Recessions can affect retirees who apply for benefits.

The people who applied for Social Security retirement benefits in 2011 got totally screwed, because they receive significantly less in benefits than the people who applied in 2010 or 2012.

Why? Because the Wage Index for 2009 decreased due to the recession.

That $20,000 you earned in 1984?

Social Security does not use that when they calculate your benefits. Social Security indexes your wages to the Wage Index so if, for example, you apply this year, that $20,000 morphs into $60,375 and it is the $60,375 that Social Security uses to calculate your average monthly wage and not the $20,000.

The Wage Index is published each year for the previous year in late November or early December.

Because that's true, if you apply now, they can't use the Wage Index for 2019, since it won't be published until next year. They can't use the Wage Index for 2018, because it won't be published for another several months. To be fair to everyone, they go back two years, and for 2019 that's 2017.

Generally, the Wage Index increase about 2% to 3% per year, but in 2009 it decreased:

2008: $41,334.97
2009: $40,711.61
2010: $41,673.83
2017: $50,321.89

The people who filed in 2011 got indexed to 2009 and they lost $50-$300/month in Social Security benefits.

You can apply for retirement benefits during a recession, because your wages are index two year prior to the recession. You can also apply the year after the recession ends.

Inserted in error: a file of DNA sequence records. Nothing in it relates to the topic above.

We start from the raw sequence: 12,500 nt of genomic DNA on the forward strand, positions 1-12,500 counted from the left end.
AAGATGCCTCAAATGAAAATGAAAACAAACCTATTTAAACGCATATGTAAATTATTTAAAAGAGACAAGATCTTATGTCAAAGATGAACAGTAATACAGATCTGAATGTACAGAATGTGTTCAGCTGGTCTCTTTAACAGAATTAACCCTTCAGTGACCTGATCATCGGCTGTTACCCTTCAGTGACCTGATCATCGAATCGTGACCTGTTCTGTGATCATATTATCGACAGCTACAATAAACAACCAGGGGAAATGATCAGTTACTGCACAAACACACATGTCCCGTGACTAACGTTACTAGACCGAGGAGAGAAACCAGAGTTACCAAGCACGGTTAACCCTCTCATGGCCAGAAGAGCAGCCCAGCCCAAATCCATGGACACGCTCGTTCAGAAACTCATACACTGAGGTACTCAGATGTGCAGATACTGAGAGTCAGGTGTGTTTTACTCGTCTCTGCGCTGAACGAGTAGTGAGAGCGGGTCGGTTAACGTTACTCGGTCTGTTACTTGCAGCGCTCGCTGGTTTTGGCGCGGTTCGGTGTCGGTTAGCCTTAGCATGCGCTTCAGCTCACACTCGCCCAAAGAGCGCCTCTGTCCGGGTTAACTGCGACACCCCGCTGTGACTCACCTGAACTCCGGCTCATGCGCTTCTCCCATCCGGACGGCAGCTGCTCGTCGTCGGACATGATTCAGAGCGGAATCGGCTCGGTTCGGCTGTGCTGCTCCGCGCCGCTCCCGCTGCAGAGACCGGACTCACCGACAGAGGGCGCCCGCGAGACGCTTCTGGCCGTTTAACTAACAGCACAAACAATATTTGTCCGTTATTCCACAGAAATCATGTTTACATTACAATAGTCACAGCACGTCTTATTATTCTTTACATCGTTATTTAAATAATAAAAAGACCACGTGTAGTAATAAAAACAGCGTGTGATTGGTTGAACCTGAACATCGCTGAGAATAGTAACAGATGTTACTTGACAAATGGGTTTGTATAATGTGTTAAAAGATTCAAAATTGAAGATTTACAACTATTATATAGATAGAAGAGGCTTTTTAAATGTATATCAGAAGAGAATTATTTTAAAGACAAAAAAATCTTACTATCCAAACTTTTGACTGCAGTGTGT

It's that 2nd year after that you have to be wary.

Recessions don't always result in job losses. You've had a number of recessions where job losses were a few 100,000 and not Millions. Usually if Capital reallocation is the cause of the recession then you lose a lot of jobs, like in the Millions. That was your problem in 2008. You had Capital reallocation within the US, plus Capital flight, where Capital is actually leaving the US (headed to Southeast Asia) that caused Millions of job losses, and you can't pay your mortgage if you don't have a job, or if you have a job that pays less than the job you lost.

A liquidity crisis usually doesn't cause massive job losses, either, unless it's economy-wide or industry-wide.

Anyway, if job losses are severe enough to impact the Wage Index, you may want to apply for Social Security a year earlier than you planned, or delay by a year, so you don't lose money.


Just keep that in mind.
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Old 08-20-2019, 03:41 PM
 
4,014 posts, read 1,578,148 times
Reputation: 7934
"Anyone curtailing plans or putting them off to see if this next one materializes?"
not really curtailing, just "changing lanes" you might say.
1. we are building up our cash or other liquidity. we are planning for deflation.
2. we have already taken some investment profits. old saying: "no one ever went broke taking profits".
3. we have already pre-paid our CCRC entrance fee. that has been our most recent investment. "changing lanes".